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Juggling work demands while overseeing the learning programs of children during school closure and lockdown measures can be a challenge. Clinical psychologist Andrew Fuller provides some helpful advice.
Keeping calm during COVID-19 might not always be easy for parents as they juggle altered work-, family- and school-life routines.
Some may feel pressure and anxiety that comes from being in isolation and not having direct face-to-face support from their network. Couple this with the prospect of children spending time on smart devices, declaring ’I am so bored’ and ‘there is nothing to do here’ quite rightly strikes terror into most parents.
Here are some practical strategies and tips I offer to parents who may find themselves in this challenging situation.
The Big 3: Andrew Fuller offers his ‘Big 3’ tips to parents
Cabin-fever, locked-in syndrome and social isolation are no help to anyone. Connection beats disconnection hands-down. Even if we are not interacting in the room with people as much, it is still important to maintain connection with others in the world and deepen our links within our families. Use digital technologies to keep in regular touch with family and friends.
You are supporting remote-learning
Flip the notion that you are home-schooling. You are a parent, not a teacher.
Your children need you in your usual supportive role. Now is not the time to give pep talks about hard work, structured study times or critiquing their efforts.
Less is more
This is an opportunity to strongly connect with your children and let them have no uncertainty that you believe in them.
There are several key messages you should consistently tell your children.
- You are safe;
- The world will go on; and
- I love and believe in you.
The basic sense that you want to give them is, ‘I have no idea exactly what you will end up doing with your life but I know you are smart and you are wonderful and you will make a great contribution in the world’.
Leave the discovery of their path to them. Choice empowers children.
Listen and support
The role of parents and adults in listening and talking to young people through this time is crucial.
As the situation progresses the types of challenges we face will change as will the general reaction of most people. Fears of death are common at the best of times in middle childhood and are added to by the sometimes, morbid thoughts of teenagers. These are not the best of times.
This may bring an over-estimation of the likelihood of fatality in either themselves or other family members resulting in clinginess, checking on everyone’s whereabouts or frantic distraction. Some others may become reckless as if being ‘death-defying’ will prove to themselves that they are stronger than this threat.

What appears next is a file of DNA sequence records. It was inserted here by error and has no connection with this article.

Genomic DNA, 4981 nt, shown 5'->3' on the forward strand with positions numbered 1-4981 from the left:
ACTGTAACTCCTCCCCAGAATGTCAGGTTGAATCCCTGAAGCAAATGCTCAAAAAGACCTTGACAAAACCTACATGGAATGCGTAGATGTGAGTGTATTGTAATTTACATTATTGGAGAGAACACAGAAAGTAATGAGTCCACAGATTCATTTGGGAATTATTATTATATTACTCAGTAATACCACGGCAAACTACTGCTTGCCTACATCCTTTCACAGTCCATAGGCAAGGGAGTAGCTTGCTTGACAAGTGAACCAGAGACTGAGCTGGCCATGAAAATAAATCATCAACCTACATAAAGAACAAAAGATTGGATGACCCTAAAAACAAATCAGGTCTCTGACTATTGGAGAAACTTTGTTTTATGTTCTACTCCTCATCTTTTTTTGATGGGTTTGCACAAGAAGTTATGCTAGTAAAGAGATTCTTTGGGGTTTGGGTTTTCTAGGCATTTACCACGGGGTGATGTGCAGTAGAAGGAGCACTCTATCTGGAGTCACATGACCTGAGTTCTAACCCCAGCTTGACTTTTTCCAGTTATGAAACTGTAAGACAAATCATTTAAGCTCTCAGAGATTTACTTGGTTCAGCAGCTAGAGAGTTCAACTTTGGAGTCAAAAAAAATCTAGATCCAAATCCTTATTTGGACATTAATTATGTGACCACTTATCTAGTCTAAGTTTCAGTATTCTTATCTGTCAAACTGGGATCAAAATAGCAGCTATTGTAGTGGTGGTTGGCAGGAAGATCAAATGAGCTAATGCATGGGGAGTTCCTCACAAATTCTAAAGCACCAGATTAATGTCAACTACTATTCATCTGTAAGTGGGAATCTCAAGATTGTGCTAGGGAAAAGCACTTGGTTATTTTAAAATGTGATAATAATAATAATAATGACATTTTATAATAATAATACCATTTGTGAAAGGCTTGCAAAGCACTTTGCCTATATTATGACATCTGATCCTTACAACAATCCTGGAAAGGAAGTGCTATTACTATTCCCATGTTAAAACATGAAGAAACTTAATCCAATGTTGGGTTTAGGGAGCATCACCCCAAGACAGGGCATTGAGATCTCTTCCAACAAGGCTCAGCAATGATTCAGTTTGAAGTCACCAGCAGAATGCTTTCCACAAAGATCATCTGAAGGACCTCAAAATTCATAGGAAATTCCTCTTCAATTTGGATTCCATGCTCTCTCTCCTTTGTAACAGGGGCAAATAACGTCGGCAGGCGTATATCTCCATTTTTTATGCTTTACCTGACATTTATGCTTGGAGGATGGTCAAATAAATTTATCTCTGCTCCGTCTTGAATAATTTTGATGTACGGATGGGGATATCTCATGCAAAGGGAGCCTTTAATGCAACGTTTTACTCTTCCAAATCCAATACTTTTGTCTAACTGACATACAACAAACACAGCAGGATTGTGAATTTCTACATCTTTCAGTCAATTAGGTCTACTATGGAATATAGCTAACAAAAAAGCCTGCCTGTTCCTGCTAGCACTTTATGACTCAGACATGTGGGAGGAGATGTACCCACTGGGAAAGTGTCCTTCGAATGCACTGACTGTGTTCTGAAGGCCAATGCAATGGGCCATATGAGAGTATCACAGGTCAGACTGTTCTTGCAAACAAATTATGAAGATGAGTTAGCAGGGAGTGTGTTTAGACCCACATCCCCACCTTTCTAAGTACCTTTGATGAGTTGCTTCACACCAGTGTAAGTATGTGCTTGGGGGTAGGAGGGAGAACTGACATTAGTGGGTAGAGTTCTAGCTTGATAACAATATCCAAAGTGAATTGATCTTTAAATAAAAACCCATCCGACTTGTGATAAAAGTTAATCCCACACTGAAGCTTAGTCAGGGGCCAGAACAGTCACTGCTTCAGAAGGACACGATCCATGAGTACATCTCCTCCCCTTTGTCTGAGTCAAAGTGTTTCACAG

A few young people will be able to express their fears directly and be able to have conversations where risks can be appraised.
Awareness of feelings will vary. Some will acutely sense fear and may experience disturbed sleep. Other will be ‘out of sorts’ and grumpy with little understanding that their feelings relate to changed circumstances.
Find a safe place for yourself
Spending increased amounts of time together as a family can cause conflict.
You may need to find a safe place for yourself at times where you can re-collect yourself. Sitting in your car, alone, might be such a place.
Try to keep family routines as stable as possible. If you are spending more time with one another attempt to give family members as much space as they need. You may even consider develop a signal that indicates to others that you need some alone time.
This is not the time to overly restrict screen -time. Young people use devices to socialise and learn, and gaming is a good source of connection with others and also distraction (provided it does not become compulsive).
Andrew Fuller is a clinical psychologist and author, who has worked with schools and education authorities globally and specialises in the wellbeing of young people and their families. He is a Fellow of the Department of Psychiatry and the Department of Learning and Educational Development at the University of Melbourne.
Andrew’s Learning Strengths website provides insights on children’s learning strengths and how to support their learning.
His new book ‘Tricky Behaviours: Managing challenging and confronting children while staying sane!’ is available in September – view the teaser, ‘A pledge to my child’